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Open Me Carefully

Author : Emily Dickinson
Publisher : Wesleyan University Press
Release : 1998
Category : Fiction
ISBN : 9780819500335
File Size : 24,9 Mb
Total Download : 352

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Book Summary:

Open Me Carefully

Author : Emily Dickinson
Publisher : Wesleyan University Press
Release : 1998
Category : Biography & Autobiography
ISBN : UCSC:32106014107053
File Size : 48,8 Mb
Total Download : 767

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Book Summary: Presents selections from Emily Dickinson's thirty-six year correspondence to her sister-in-law Susan Huntington Dickinson

Open Me Carefully

Author : Emily Dickinson
Publisher : Wesleyan University Press
Release : 1998-10-01
Category : Poetry
ISBN : 9780963818362
File Size : 36,8 Mb
Total Download : 364

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Book Summary: For the first time, selections from Emily Dickinson's thirty-six year correspondence with her childhood friend, neighbor, and sister-in-law, Susan Huntington Dickinson, are compiled in a single volume. Open Me Carefully invites a dramatic new understanding of Emily Dickinson's life and work, overcoming a century of censorship and misinterpretation. For the millions of readers who love Emily Dickinson's poetry, Open Me Carefully brings new light to the meaning of the poet's life and work. Gone is Emily as lonely spinster; here is Dickinson in her own words, passionate and fully alive. "With spare commentary, Smith... and Hart... let these letters speak for themselves. Most important, unlike previous editors who altered line breaks to fit their sense of what is poetry or prose, Hart and Smith offer faithful reproductions of the letters' genre-defying form as the words unravel spectacularly down the original page." Renee Tursi, THE NEW YORK TIMES BOOK REVIEW

Rowing in Eden

Author : Martha Nell Smith
Publisher : University of Texas Press
Release : 2010-07-05
Category : Literary Criticism
ISBN : 9780292787544
File Size : 50,9 Mb
Total Download : 963

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Book Summary: Emily Dickinson wrote a "letter to the world" and left it lying in her drawer more than a century ago. This widely admired epistle was her poems, which were never conventionally published in book form during her lifetime. Since the posthumous discovery of her work, general readers and literary scholars alike have puzzled over this paradox of wanting to communicate widely and yet apparently refusing to publish. In this pathbreaking study, Martha Nell Smith unravels the paradox by boldly recasting two of the oldest and still most frequently asked questions about Emily Dickinson: Why didn't she publish more poems while she was alive? and Who was her most important contemporary audience? Regarding the question of publication, Smith urges a reconception of the act of publication itself. She argues that Dickinson did publish her work in letters and in forty manuscript books that circulated among a cultured network of correspondents, most important of whom was her sister-in-law, Susan Huntington Gilbert Dickinson. Rather than considering this material unpublished because unprinted, Smith views its alternative publication as a conscious strategy on the poet's part, a daring poetic experiment that also included Dickinson's unusual punctuation, line breaks, stanza divisions, calligraphic orthography, and bookmaking—all the characteristics that later editors tried to standardize or eliminate in preparing the poems for printing. Dickinson's relationship with her most important reader, Sue Dickinson, has also been lost or distorted by multiple levels of censorship, Smith finds. Emphasizing the poet-sustaining aspects of the passionate bonds between the two women, Smith shows that their relationship was both textual and sexual. Based on study of the actual holograph poems, Smith reveals the extent of Sue Dickinson's collaboration in the production of poems, most notably "Safe in Their Alabaster Chambers." This finding will surely challenge the popular conception of the isolated, withdrawn Emily Dickinson. Well-versed in poststructuralist, feminist, and new textual criticism, Rowing in Eden uncovers the process by which the conventional portrait of Emily Dickinson was drawn and offers readers a chance to go back to original letters and poems and look at the poet and her work through new eyes. It will be of great interest to a wide audience in literary and feminist studies.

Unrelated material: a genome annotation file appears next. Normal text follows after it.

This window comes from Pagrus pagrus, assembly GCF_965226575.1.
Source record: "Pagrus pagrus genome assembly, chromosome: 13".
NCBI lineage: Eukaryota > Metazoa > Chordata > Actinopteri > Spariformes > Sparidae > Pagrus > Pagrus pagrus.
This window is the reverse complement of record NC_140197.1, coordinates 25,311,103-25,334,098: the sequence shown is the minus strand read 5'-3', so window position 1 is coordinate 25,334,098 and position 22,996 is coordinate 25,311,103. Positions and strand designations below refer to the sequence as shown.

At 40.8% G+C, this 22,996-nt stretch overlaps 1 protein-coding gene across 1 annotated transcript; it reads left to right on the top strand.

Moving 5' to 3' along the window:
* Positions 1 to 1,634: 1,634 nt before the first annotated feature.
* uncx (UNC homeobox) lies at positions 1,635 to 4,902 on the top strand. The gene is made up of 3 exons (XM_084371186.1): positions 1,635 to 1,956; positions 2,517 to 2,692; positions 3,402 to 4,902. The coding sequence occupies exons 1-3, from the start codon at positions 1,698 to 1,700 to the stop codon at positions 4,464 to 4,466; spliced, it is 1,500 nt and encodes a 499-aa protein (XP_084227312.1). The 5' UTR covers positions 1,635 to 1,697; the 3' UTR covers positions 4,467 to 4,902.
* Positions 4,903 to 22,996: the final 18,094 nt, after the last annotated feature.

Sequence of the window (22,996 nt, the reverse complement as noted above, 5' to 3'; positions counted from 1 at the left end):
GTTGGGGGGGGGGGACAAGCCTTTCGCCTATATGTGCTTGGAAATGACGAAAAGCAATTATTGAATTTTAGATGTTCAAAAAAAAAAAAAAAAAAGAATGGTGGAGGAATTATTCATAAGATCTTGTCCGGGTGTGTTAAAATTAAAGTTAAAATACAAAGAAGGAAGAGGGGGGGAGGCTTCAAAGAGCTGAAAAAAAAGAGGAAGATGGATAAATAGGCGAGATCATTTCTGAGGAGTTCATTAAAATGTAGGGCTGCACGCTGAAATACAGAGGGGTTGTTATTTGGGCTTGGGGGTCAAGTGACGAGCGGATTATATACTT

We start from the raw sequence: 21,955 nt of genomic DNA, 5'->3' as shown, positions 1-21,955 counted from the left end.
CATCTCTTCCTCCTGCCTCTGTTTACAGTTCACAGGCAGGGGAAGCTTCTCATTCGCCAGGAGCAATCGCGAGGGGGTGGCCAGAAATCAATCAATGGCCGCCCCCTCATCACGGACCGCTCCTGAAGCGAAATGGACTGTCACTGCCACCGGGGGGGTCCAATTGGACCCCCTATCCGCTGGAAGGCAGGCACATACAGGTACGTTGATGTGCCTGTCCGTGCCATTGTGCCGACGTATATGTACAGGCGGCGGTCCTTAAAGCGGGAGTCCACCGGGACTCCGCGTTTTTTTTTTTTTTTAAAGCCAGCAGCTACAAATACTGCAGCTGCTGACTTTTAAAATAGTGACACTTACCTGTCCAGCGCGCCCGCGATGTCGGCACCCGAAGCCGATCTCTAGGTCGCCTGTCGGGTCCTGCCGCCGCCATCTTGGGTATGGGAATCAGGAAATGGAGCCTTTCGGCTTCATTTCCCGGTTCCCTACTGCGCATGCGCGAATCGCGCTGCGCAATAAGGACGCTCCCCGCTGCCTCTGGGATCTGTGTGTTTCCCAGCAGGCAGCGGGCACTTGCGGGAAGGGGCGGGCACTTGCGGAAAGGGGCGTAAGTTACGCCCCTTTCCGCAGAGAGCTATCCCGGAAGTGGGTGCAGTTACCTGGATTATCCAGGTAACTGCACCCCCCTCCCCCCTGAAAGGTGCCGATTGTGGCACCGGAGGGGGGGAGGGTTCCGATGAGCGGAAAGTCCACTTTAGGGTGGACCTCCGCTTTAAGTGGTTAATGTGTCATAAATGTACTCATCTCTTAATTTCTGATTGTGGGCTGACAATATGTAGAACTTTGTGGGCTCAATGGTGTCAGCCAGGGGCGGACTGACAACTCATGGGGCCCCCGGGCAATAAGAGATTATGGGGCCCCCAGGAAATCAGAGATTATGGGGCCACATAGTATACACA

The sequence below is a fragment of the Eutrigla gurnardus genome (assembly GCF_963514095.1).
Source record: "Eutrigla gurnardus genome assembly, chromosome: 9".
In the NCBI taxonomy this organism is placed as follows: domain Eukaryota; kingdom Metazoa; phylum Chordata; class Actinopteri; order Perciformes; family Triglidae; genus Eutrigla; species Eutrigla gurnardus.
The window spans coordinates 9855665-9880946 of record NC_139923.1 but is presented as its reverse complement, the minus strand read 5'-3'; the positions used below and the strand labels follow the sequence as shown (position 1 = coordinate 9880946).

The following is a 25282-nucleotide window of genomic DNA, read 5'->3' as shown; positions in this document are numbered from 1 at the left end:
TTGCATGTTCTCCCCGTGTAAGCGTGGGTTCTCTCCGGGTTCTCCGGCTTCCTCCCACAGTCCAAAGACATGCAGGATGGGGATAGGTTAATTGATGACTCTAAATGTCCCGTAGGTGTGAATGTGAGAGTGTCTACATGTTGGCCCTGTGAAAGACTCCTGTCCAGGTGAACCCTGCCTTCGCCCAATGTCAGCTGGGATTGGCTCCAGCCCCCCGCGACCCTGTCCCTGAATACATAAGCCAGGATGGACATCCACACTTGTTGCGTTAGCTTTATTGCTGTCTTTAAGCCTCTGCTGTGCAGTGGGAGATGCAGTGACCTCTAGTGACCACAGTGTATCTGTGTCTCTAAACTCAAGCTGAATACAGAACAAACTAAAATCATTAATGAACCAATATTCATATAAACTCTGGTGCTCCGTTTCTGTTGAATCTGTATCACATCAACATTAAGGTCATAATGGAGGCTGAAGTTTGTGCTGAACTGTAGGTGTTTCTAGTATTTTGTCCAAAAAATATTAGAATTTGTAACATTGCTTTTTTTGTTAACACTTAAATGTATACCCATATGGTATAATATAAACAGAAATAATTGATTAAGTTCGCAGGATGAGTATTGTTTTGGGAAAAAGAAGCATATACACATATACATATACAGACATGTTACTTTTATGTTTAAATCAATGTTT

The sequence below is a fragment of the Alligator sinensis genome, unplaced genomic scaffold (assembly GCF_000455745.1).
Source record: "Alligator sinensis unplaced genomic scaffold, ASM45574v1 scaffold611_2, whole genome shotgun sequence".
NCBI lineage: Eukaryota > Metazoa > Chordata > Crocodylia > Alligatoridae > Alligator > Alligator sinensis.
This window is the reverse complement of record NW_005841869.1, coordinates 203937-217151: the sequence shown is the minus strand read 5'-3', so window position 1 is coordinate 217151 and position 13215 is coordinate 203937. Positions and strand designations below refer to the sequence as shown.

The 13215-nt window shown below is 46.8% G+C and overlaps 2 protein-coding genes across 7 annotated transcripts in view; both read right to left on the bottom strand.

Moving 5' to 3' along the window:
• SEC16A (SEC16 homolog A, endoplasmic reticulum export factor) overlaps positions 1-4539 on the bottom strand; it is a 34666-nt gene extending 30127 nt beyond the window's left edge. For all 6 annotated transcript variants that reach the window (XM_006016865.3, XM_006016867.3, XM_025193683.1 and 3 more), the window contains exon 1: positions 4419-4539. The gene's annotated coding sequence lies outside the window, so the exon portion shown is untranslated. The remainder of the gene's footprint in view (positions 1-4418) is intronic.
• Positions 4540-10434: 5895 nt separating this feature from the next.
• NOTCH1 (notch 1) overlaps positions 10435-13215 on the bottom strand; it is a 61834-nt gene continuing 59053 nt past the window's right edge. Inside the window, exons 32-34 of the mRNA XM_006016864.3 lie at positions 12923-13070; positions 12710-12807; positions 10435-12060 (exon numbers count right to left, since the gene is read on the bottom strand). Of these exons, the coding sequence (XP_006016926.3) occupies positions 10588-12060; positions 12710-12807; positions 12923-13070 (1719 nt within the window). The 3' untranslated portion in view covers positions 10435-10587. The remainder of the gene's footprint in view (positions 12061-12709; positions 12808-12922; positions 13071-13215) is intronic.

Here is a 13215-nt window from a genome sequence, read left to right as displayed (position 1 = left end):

Selected Letters

Author : Emily Dickinson
Publisher : Harvard University Press
Release : 1986
Category : Literary Criticism
ISBN : 0674250702
File Size : 22,8 Mb
Total Download : 287

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Book Summary: The famous American poet as a person and a literary figure is seen through sensitive and expressive correspondence that spans her life from childhood to maturity

My Emily Dickinson

Author : Susan Howe
Publisher : New Directions Publishing